After a long lull, there’s been a lot of action in the core router market
lately. With heavy movement under way by the likes of Cisco, Axiowave and Juniper,
electronics giant Hitachi and computer and network systems specialist
dialed in to opportunities out east to spice up the game.
released its much-anticipated
“Huge Fast Router”,
and followed closely with its $89 million
purchase of Procket Networks’ assets. Around the same time, Axiowave, a startup with deep pockets, launched
its core router to compete with Cisco, Juniper
Now, NEC and Hitachi announced they will launch a joint
venture in Japan in October, citing growing broadband demand in the country. The
companies will build backbone routers for telecom carriers,
government agencies and large corporations.
Since 2001, the Japanese government has been looking to make the nation more
competitive through IT. One of the goals of its “e-Japan initiative” is to
establish an advanced Internet network.
“There are emerging business opportunities in establishing new Internet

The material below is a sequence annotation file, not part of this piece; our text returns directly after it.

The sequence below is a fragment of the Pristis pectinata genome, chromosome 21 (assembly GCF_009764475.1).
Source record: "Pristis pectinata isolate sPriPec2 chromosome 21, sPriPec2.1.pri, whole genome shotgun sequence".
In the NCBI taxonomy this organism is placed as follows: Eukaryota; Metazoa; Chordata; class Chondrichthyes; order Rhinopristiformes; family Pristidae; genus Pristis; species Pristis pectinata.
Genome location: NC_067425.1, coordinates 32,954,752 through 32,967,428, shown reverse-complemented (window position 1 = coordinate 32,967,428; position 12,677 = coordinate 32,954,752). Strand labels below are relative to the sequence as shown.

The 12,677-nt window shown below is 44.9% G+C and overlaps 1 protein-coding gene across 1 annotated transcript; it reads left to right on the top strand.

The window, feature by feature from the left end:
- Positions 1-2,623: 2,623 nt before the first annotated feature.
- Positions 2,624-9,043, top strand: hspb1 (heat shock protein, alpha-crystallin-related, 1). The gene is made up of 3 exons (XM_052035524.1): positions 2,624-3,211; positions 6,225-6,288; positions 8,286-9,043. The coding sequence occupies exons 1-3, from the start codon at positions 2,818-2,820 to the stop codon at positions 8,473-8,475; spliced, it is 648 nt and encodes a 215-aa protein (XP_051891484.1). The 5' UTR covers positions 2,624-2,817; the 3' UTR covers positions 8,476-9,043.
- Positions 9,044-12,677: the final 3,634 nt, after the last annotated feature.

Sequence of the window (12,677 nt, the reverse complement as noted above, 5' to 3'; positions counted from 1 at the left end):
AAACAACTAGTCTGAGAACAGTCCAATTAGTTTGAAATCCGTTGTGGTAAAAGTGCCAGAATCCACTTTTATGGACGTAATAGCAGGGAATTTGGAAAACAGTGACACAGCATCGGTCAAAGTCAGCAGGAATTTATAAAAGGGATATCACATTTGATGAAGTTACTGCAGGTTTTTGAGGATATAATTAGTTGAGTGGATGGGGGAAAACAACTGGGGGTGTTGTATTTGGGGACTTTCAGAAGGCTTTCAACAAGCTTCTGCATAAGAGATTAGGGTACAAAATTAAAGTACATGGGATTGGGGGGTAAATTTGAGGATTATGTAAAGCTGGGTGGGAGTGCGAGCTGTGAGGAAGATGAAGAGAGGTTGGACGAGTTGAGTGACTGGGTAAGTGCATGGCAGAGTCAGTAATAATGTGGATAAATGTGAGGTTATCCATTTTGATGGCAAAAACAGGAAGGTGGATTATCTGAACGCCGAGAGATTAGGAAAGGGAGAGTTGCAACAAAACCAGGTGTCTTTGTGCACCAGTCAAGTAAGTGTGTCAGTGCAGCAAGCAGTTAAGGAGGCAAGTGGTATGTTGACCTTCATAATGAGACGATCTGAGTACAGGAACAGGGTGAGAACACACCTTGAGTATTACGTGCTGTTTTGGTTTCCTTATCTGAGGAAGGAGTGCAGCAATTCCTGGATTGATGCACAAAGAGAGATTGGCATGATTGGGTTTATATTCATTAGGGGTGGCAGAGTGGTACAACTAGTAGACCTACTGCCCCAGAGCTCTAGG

Protocol (IP)-based, network service infrastructure among telecom operators
and service providers,” said Isao Ono, Hitachi senior vice president and executive officer
said in a statement. “The trend is also seen on a global scale.”
The new company will be located in Tokyo with about 350 employees from both
companies. Hitachi will own 60 percent, and NEC will own 40 percent.
It will supply products to Hitachi and NEC, which will market them to their
individual clients. The yet-unnamed firm will also market its products
through its business partners under the new company’s own brand name.
Hitachi and NEC said the joint venture will produce high-end products in a
“timely manner”; however, the companies did not release timetables. A spokeswoman for NEC
was not immediately available for comment.